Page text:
Ringarooma residents have had to learn to not open their mouths while they are in the shower and alert visitors they can’t drink the water from the taps.
They have also had to learn that white clothing, towels and linens are likely to be stained and hot water cylinders and water tanks will need to be cleaned regularly.
These provisions have been the result of a community who has had to learn to adapt after three years of dealing with brown, dirty water delivered via an ageing water infrastructure system to their homes.
The town is one of about 20 in Tasmania that is on current “boil water alerts” issued by Tasmania’s water and sewerage body, TasWater. There are also several that are on “do not consume” alerts.
Residents Jill Singline, Marianne Koster and Kerrie Hales said they had begun to give up on any hope the water would be fixed.
“I’d like to think that I’d be able to turn on the tap and drink a glass of water before I die"KERRIE HALES
Mrs Singline, 80, has lived at Ringarooma for 56 years and said she has never felt confident in drinking water from the taps in the area.
The state government announced on Tuesday it would take control of the council-governed body next year. Under the plan, the government would bring the water corporation’s capital works expenditure plan forward by five years. The three women said they didn’t blame TasWater for the problem but it had inherited an existing issue.
“We are a country town, they forget about us. They have forgotten about our community,” Ms Hales said.
Post Office owner and long-time water quality advocate David Shaw said in the past three years the water quality had gotten marginally better but it was still a long way to go before it was fixed.
“We own an AirBnB and we have to tell people they can’t drink the water and that the towels are stained from it. We get some feedback about it. This week a lady from Portugal pointed out the towels,” he said.
A treatment plant has been built in the area but has yet to be commissioned by TasWater, which Mr Shaw said would hopefully solve most of the issues.
He said the water corporation had not been in contact with the community to tell them when the treatment plant would come online but the first stage is expected to happen in early 2017.
Mr Shaw said the water quality had been a long-standing issue for the community and the problem was a lack of communication about how it would be fixed.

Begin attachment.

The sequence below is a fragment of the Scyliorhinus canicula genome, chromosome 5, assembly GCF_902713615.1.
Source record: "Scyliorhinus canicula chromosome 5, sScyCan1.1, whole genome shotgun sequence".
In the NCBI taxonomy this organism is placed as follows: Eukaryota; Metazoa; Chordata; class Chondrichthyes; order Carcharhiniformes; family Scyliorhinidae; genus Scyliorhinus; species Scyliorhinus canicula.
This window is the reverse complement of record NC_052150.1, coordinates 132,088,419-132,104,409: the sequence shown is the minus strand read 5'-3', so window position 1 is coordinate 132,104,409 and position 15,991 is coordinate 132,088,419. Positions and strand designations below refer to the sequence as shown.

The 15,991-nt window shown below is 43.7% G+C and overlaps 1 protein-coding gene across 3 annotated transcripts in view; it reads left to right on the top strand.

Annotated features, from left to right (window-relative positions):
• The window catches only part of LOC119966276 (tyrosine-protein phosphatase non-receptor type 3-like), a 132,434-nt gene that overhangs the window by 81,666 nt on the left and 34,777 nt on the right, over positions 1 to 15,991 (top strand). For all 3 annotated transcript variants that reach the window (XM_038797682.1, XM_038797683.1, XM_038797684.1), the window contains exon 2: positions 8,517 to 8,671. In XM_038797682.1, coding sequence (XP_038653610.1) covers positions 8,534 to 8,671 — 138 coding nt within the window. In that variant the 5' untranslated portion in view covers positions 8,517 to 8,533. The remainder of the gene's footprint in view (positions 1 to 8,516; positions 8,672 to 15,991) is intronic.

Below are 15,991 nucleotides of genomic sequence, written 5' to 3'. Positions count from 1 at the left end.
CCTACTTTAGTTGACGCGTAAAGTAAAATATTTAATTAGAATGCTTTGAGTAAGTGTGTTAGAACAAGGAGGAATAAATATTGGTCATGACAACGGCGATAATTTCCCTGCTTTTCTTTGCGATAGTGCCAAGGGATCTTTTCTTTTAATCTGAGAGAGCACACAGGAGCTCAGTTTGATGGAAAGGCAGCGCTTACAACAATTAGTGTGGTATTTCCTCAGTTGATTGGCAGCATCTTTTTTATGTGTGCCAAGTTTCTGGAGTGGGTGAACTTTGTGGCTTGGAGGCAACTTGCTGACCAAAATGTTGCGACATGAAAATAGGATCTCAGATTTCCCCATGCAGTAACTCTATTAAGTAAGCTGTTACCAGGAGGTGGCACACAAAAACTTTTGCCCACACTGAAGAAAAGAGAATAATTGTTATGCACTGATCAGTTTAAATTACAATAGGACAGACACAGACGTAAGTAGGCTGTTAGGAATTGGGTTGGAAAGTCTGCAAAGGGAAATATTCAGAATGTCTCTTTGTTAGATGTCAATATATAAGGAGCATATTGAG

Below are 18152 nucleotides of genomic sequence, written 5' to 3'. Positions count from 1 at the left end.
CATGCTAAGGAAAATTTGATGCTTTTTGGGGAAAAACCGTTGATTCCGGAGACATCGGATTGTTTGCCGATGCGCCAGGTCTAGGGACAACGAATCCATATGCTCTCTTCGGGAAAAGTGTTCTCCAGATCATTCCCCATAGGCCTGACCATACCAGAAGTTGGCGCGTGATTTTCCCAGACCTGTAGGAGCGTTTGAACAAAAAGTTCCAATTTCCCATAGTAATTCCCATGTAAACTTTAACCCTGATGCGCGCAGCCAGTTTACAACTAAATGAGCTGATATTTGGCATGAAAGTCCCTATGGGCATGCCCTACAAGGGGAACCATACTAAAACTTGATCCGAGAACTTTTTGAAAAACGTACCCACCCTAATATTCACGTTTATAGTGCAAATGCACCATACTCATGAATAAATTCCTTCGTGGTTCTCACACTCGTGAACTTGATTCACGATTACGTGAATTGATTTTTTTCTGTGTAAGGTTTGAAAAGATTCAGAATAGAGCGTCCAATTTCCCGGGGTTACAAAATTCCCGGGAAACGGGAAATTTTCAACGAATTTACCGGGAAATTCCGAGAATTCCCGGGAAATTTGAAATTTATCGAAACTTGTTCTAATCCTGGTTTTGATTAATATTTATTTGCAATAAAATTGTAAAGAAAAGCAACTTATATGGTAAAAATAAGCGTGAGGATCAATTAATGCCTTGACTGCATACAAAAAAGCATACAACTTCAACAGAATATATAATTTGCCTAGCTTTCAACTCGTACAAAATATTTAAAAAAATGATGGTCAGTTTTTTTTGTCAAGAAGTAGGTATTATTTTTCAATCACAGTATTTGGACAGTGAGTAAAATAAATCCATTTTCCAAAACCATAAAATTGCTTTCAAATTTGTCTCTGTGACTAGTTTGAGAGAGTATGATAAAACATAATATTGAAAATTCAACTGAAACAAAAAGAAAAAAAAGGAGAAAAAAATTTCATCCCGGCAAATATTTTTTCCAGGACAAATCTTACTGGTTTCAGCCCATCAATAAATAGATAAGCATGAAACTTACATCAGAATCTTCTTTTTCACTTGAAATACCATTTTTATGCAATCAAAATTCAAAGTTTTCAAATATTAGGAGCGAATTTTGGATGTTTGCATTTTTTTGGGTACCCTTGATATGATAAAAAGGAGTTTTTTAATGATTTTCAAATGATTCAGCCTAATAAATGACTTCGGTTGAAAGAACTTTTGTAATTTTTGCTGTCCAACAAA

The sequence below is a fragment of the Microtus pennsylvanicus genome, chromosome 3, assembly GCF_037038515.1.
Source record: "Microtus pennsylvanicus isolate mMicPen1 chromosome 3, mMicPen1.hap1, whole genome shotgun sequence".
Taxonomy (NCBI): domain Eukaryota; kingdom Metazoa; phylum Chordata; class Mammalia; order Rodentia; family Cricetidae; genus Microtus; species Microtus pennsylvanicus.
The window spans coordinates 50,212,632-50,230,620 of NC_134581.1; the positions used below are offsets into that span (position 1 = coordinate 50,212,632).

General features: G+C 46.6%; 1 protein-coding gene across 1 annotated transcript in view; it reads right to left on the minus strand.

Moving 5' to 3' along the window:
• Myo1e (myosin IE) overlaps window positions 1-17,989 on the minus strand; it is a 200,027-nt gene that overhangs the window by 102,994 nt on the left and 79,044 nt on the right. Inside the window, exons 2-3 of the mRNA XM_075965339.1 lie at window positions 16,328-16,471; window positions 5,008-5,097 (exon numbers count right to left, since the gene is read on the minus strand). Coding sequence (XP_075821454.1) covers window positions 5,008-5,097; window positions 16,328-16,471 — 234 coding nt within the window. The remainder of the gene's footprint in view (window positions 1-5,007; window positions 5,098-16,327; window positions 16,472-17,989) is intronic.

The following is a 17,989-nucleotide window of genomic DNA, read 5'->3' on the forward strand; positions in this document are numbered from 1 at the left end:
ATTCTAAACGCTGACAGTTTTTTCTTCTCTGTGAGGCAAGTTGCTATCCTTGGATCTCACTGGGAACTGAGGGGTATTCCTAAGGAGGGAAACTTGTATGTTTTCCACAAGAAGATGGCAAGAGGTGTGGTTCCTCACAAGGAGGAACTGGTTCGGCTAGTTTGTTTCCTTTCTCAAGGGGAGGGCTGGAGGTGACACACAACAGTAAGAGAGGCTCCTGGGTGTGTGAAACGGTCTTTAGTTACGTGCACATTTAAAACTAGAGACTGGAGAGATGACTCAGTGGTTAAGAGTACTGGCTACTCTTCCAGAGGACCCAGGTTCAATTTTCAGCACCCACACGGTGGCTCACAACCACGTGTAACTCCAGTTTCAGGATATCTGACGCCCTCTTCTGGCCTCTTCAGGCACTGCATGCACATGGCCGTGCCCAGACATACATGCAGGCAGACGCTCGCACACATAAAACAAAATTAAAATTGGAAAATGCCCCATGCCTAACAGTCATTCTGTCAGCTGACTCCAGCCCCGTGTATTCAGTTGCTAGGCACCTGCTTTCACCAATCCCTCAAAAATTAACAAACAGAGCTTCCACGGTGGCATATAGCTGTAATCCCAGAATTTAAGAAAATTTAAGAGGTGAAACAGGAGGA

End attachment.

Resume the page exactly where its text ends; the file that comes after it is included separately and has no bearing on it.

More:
He said he hoped the government’s announcement that it would take over TasWater next year would bring some change for the town.
Every week, Ringarooma resident Mike Luck packs up his car, drives it to the recreation ground and fills up 60-litres of fresh drinking water.
He has been doing that since he and his family moved to the area from Pioneer about a year ago.
Since the town has been on a Boil Water alert, TasWater installed three tanks at the recreation ground for the community to use for its drinking water.
However in the years since, two of the tanks have been removed and now there is only one.
Mr Luck said the water is used for drinking, washing vegetables and cooking and to brush his teeth.
He said while it was a pain to have to fill up his drinking water every week, he said he felt for the elderly in the community.
“We have a lady who lives next door to us and every week she comes up here to fill up her bottles,” he said.
The woman is unable to stockpile large amounts of water because she can’t carry them to and from her house.
“It’s a pain. But we don’t have a choice really.”MIKE LUCK
Mr Luck said his family moved to Ringarooma because they wanted a bigger house but said living in the community with no water was like living in the past.
“It’s like living in a community with a well, but it’s 2017,” he said.
He said the worst part was not knowing what the plans were to address the issue.
“They’ve built the treatment plant so you have to wonder what’s happening [to hold it up],” he said.
“It’s been promised to us but we don’t know when it will happen.”
He said he hoped something might happen for the community next year.
Dorset Mayor Greg Howard welcomed the news the government would take over TasWater from next year.
He said the cost of building treatment plants and pipe infrastructure to the communities would have been hard for the council to bear.
The improved water quality standards had meant more towns had to be put on alerts lists than ever before but welcomed the news that action would be taken more quickly with the government takeover.